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Five questions for Michaela McGuire and Marieke Hardy

Guy Somerset · 01 November 2016

The founders and curators of the internationally successful Women/Men/People of Letters events are readying themselves for their third LitCrawl festival in Wellington.

Women of Letters

Michaela McGuire, right, and Marieke Hardy


People of Letters, featuring Lloyd Jones and Carrie Tiffany, Hera Lindsay Bird and Gregory Kan, Dame Fiona Kidman and Harriet Allan, Fran Wilde and Grant Robertson, and Paula Morris and Tom Moody, 7.30pm, Sunday 13 November, San Fran, Wellington, as part of LitCrawl, Friday 11–Sunday 13 November.

Let’s check we’ve got this right: Lloyd Jones reads a letter to Carrie Tiffany, she reads one to him, and so on with your other “other halves” throughout the evening. You did this format at the Sydney Writers’ Festival. You must have to choose your couples and pairs carefully. Not the place to rehash grievances over putting out the bins or festering problems with your relationship.

We also do an annual People of Letters show in Melbourne, so the Wellington event will be the 10th one we’ve run. And yes, absolutely, we do have to choose our pairs carefully, but there’s been some incredible airing of grievances on our stages. Benjamin Law and Scott Spark, who have been partners for over a decade, used their letters to detail all of the reasons why they should have broken up over the years. Annabel Crabb and Leigh Sales listed all the reasons why they can no longer be friends. The letters were delivered with tongues firmly in cheeks, of course, but we’ve also had an extraordinary pair of letters from Sofija Stefanovic and her ex-boyfriend, Thomas Henning, who went through their breakup in excruciating details. One year we invited a couple to participate not knowing that they’d recently separated, and they only revealed this on stage! Their letters were so beautifully sad, and it was such a rare look into the very guts of a relationship; the good and the bad.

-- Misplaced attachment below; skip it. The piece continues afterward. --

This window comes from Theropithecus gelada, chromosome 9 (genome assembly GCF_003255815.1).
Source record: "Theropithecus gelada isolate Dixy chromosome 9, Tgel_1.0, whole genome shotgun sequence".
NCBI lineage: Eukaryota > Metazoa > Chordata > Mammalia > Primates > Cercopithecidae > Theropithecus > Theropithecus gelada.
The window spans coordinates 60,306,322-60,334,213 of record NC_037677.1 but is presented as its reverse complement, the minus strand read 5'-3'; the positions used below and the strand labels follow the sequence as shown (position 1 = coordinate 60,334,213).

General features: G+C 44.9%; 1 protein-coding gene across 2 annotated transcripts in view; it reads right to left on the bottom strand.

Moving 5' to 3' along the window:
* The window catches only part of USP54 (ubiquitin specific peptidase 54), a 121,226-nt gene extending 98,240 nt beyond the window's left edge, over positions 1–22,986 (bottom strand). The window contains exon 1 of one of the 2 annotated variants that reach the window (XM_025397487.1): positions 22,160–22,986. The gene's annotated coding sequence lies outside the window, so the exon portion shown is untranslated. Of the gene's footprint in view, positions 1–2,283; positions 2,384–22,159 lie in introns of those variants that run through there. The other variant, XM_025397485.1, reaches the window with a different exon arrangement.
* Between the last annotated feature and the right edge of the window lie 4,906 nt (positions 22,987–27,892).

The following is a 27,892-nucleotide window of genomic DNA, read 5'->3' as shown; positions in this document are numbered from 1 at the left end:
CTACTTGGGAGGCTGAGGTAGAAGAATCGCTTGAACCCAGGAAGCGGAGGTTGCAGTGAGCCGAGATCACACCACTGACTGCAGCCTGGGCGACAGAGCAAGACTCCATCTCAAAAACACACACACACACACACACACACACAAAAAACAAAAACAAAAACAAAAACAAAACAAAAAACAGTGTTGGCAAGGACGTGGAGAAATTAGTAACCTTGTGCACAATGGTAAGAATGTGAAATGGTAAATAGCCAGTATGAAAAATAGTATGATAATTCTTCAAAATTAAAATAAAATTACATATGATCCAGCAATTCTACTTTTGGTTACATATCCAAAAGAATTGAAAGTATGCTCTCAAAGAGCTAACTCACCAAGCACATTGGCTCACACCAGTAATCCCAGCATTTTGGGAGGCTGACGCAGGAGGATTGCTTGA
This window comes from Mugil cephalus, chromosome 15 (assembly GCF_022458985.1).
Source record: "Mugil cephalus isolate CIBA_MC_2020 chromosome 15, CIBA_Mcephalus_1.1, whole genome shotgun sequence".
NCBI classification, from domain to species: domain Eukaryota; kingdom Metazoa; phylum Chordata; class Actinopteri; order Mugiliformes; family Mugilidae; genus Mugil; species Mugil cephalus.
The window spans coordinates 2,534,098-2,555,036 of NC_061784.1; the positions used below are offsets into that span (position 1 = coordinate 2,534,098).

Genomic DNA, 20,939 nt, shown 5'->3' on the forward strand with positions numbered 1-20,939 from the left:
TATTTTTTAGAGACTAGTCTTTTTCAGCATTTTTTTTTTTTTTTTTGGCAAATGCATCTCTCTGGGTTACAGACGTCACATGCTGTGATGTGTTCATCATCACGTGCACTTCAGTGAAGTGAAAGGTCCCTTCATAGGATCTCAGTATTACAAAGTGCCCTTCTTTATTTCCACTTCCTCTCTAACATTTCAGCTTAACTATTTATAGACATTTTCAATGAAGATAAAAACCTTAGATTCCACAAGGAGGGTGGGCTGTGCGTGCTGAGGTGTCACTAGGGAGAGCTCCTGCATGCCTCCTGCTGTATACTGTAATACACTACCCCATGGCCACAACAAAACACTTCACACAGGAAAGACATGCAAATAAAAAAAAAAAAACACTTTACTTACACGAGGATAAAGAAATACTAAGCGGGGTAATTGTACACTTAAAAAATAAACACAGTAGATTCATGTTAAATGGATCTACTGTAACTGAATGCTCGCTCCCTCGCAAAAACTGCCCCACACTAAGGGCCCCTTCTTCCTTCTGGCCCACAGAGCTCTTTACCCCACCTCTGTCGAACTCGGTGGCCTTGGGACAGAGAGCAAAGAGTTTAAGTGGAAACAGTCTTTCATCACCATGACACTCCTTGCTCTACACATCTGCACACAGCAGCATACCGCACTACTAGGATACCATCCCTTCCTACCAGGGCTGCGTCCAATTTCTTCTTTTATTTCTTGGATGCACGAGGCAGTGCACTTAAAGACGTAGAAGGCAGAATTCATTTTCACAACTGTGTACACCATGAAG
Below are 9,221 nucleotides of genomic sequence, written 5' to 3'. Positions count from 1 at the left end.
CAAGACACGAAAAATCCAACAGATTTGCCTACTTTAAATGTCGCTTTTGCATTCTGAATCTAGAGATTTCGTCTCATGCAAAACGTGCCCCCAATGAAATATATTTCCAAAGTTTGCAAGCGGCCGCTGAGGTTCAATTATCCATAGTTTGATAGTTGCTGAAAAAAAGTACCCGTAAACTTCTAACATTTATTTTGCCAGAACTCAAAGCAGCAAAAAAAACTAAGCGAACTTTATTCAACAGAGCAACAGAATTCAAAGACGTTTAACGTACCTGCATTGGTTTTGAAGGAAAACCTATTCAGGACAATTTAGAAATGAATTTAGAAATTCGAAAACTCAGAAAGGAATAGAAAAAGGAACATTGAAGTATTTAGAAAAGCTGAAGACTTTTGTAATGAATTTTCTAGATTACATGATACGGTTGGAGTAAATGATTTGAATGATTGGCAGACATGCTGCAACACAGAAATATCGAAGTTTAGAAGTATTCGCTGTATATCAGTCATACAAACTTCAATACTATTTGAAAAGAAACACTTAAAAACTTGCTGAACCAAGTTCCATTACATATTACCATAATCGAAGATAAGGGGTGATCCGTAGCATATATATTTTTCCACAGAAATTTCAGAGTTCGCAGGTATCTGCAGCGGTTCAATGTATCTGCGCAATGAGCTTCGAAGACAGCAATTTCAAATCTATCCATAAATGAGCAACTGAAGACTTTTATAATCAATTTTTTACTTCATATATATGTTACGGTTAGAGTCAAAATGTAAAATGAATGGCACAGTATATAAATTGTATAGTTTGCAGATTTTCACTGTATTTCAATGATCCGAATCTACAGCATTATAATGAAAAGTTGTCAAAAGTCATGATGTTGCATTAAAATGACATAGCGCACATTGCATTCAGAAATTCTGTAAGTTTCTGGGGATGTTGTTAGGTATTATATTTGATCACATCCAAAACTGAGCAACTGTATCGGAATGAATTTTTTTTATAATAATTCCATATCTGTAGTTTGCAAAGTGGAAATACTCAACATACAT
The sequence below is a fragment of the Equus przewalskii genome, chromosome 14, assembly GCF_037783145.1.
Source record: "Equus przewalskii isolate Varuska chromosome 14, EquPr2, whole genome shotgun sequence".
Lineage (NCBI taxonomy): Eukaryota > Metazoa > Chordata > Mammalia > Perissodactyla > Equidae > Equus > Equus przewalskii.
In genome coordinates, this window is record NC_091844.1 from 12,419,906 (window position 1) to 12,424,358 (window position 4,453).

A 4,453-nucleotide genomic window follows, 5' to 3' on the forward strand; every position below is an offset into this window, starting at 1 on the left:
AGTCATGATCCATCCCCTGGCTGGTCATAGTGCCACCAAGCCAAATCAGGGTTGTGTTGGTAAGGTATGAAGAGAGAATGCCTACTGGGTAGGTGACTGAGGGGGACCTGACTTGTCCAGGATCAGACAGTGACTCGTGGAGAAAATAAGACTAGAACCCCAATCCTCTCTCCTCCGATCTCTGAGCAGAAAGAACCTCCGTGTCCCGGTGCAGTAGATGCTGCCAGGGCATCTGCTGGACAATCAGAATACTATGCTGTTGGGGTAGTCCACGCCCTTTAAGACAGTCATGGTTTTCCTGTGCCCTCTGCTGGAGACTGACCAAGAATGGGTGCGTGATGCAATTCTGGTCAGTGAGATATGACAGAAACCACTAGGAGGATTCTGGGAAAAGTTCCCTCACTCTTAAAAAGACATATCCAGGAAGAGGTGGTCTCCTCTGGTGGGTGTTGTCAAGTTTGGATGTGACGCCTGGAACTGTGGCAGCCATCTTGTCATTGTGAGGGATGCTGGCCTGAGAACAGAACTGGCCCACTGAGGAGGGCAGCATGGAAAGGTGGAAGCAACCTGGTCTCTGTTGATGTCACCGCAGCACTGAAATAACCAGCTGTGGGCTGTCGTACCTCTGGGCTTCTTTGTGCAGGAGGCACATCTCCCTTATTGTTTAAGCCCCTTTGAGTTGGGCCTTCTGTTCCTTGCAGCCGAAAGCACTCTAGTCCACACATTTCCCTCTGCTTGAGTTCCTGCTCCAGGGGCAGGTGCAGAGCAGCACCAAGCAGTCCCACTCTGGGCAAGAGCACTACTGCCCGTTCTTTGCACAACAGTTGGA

What makes a great letter writer – for Women/Men/People of Letters shows but also more generally?

Our best letter writers are the participants who are willing or able to be revealing and personal. We let our writers know in advance that the shows are never recorded or filmed, and if it’s their wish, their letters will only be heard on that stage and never again. Our audiences are hugely respectful of this, but it still requires a leap of faith for the writers to get up there and, in many cases, disclose secrets that they may have never spoken about before. Humour is always appreciated, as is an inventive, playful approach. The best type of correspondents are the ones who put pen to paper regularly.

What are some of the published collections of letters you return to?

Of our letters? [Actually no, but we'll go with this answer anyway – Ed.] I return to them all quite regularly. Because we only hear the letters for the first time at the shows, it’s really lovely to be able to pick the books up and read through them slowly. I often find beautifully written lines that I missed on stage. Airmail is one of my favourites, because it was our first international collection, and is like reading a collection of postcards from that tour.

You’ve taken the show from Australia to the United States, Britain and Ireland, and have secured the likes of Moby, Martha Wainwright, Edie Falco, Josh Radnor and Tavi Gevinson. Where else and who else is on your wishlist?

So many people! We actually keep wishlists, for our monthly shows in Australia and New York, and there’s close to 150 names on each. Hillary Clinton, Oprah Winfrey, Joan Didion, Janet Malcolm, Cate Blanchett, Julia Gillard, Jill Soloway, Patti Smith, Elizabeth Strout, Heidi Julavits, Paulini, Gina Liano, Maggi Beer. We love touring the shows to new countries, but as a small charity it’s often beyond our means to travel far without an invitation. If you organise an overseas literary festival and are reading this, send us a letter!

Away from the show, what is it for you: handwritten or typed?

Marieke writes all sorts of letters regularly, by hand, as well as keeping a paper diary. Michaela can’t read her own handwriting, and uses a computer wherever possible.


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Guy Somerset is ARTicle's Editor.

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